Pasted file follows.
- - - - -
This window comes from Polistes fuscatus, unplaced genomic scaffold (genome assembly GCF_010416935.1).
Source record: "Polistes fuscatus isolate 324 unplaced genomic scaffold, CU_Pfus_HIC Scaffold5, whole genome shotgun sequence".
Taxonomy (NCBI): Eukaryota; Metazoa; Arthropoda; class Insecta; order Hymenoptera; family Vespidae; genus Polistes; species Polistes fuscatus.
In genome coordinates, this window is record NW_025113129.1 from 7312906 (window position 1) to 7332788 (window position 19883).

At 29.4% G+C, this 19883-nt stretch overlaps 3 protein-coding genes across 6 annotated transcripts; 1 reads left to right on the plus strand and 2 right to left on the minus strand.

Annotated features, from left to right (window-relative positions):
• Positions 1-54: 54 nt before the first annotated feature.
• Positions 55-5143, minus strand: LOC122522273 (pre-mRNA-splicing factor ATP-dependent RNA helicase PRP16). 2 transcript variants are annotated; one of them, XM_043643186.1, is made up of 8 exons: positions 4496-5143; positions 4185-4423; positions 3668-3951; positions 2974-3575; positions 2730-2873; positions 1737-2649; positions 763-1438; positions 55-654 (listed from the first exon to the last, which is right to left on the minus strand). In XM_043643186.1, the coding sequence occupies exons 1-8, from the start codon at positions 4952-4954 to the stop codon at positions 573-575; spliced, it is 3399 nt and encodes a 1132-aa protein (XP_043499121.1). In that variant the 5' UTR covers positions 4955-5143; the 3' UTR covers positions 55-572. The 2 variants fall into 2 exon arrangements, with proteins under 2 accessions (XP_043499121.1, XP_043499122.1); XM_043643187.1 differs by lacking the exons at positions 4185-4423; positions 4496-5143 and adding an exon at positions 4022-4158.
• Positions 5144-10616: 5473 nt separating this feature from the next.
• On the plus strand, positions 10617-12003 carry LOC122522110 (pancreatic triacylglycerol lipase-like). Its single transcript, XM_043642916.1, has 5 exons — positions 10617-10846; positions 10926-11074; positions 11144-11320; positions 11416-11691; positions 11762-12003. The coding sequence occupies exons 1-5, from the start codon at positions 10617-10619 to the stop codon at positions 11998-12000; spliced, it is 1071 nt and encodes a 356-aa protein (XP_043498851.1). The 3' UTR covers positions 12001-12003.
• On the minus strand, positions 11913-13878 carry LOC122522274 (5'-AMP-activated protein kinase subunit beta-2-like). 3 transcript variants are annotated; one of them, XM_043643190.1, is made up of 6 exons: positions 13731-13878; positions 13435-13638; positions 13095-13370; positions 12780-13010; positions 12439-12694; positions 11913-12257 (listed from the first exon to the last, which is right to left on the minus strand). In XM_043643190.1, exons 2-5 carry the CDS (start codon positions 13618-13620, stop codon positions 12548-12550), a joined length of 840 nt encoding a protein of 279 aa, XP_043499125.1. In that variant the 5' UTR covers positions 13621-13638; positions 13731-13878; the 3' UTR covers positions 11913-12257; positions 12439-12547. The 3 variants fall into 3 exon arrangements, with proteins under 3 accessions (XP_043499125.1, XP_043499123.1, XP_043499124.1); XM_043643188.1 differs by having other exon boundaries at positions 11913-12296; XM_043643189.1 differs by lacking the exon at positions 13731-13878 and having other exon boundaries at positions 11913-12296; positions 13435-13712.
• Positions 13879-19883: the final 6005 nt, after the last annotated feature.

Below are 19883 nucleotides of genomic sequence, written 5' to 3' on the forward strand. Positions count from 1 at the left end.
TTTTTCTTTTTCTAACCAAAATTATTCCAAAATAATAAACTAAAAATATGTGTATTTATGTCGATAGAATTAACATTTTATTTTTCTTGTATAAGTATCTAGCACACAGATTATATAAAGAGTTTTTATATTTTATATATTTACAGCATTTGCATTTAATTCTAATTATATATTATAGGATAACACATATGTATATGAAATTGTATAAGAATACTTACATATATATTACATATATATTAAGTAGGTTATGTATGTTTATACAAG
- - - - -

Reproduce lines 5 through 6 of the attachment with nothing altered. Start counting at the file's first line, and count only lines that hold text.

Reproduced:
At 29.4% G+C, this 19883-nt stretch overlaps 3 protein-coding genes across 6 annotated transcripts; 1 reads left to right on the plus strand and 2 right to left on the minus strand.

Annotated features, from left to right (window-relative positions):